A Refugee Is Born Unto You

In preparation for Christmas, and in light of the world’s greatest refugee crisis in my lifetime, our family has been reading these words as we pray each night for those who flee before violence and seek refuge among foreign people:

Do not do bad things to foreigners living in your country. You must treat them the same as you treat your own citizens. Love them as you love yourselves. Remember, you were foreigners in Egypt. I am the Lord your God! (Lev 19:33–34; ERV)

We might ask why it is necessary to specify whom the Israelites must love, since v. 18 of the same chapter has already famously commanded, “love your neighbor as yourself.” If the foreigner is my neighbor, the application should be obvious, right? But I suppose vv. 33–34 anticipate our capacity to answer the question, “Who is my neighbor?”—the question posed to Jesus when he quoted v. 18—in whatever way we please. And remember, to answer the question, Jesus also told a story about a religious other. God had already clarified, though: your neighbor is not just the people you call “us.” You will love, as you love yourself, precisely those who are different—culturally, religiously, or in whatever way you might want to highlight in order to characterize the threat they pose to “our way of life” and justify their marginalization. You will love them.

But why in preparation for Christmas? Because, first, having returned from Peru, we are resisting reintegration into the easy consumerism of American Christmas. Rather than simply refusing to spend money on things we don’t need, we’re looking for a way to celebrate Christmas by giving that money as a gift, because giving and receiving gifts is a part of Christmas the culture still gets right. But how best to give a gift to Jesus, in the spirit of those first gift-givers who honored the arrival of the king? There are undoubtedly many ways, but we have chosen the one that reminds us that God was born not only into human life but the life of a refugee.

Jean François Millet French, 1814-1875 The Flight Into Egypt, c. 1864
Jean François Millet
The Flight Into Egypt, c. 1864

This is the second reason that our reading of Leviticus 19:33–34 is preparation for Christmas. We are preparing our hearts to meditate on this bewildering truth: we see Jesus in the terrified, exhausted faces of our Syrian neighbors. We see Mary’s tears and Joseph’s desperation. We see the body of a child washed up on the shore—and the mangled bodies of many others if we dare turn our eyes on the war—and we know indeed which flesh it is that the Word has taken on.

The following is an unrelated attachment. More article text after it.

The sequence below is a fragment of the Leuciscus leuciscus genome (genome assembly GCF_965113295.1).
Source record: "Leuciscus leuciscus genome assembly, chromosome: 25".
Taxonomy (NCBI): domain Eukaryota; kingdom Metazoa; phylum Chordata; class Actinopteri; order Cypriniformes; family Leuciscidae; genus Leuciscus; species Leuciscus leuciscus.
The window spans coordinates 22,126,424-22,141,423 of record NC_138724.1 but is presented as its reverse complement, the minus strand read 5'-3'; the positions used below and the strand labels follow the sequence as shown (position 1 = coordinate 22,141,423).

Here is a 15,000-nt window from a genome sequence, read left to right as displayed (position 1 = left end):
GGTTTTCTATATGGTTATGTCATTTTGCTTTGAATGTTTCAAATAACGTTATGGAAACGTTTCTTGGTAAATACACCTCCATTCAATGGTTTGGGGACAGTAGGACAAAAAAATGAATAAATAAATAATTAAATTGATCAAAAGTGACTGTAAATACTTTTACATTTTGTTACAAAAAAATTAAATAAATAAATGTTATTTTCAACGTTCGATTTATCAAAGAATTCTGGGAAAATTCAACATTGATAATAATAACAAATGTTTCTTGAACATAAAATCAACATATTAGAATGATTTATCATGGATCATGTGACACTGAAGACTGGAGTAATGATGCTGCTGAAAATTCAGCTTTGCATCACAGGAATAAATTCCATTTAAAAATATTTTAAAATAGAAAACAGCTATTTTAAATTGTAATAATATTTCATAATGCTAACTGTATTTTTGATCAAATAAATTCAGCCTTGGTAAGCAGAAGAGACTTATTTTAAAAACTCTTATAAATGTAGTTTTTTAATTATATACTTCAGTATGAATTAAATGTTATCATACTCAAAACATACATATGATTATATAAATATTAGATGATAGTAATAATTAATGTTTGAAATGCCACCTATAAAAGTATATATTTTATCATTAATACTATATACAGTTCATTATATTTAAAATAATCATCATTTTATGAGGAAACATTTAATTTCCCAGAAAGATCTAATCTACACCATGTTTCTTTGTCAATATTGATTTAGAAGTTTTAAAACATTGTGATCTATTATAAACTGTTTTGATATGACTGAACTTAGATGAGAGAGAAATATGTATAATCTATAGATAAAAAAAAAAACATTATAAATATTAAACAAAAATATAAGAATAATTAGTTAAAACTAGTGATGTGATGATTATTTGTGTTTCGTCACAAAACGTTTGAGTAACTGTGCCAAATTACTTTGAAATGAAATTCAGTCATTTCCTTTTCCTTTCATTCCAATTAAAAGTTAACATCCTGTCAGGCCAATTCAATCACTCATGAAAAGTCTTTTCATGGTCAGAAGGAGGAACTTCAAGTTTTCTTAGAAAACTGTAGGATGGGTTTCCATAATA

The Savior born to us is born as a refugee. The king we honor flees before violence, into Egypt, and recapitulates the story that Israel was prone to forget. “Remember, you were foreigners in Egypt. I am the Lord your God!” Incarnate God himself begins his life as a foreigner in Egypt, a refugee from the politicians who wield the sword and enforce a different law. What else could Christmas be about this year?!

I’m sickened by those who call themselves Christians but also align themselves with the interests of politicians whose rhetoric has nothing to do with this story. And in this case, the American church’s problem is exactly that we do not live Israel’s story as our own, and so the word remember is meaningless. “We” were not foreigners in Egypt. The only thing “we” remember is privilege, so we fear it might be put at risk by the intrusion of those who are not “us”—to say nothing of the cost of loving them as we love ourselves. But this is what the Christian calendar is for: we cycle through holidays not to recall the warm memories of Christmases past but to induct ourselves into the memories of the story we take on in Christ. We are the people of the refugee king! We celebrate the arrival of God in the flesh—the flesh of a refugee—a flesh descended from the children of Abraham, who were once foreigners in a hostile land. Who learned to do to others what was not done to them. Who were commanded to remember these lessons. Who are commanded, in Christ, to keep the law of love at whatever cost to themselves. For God so loved the world that he became a refugee.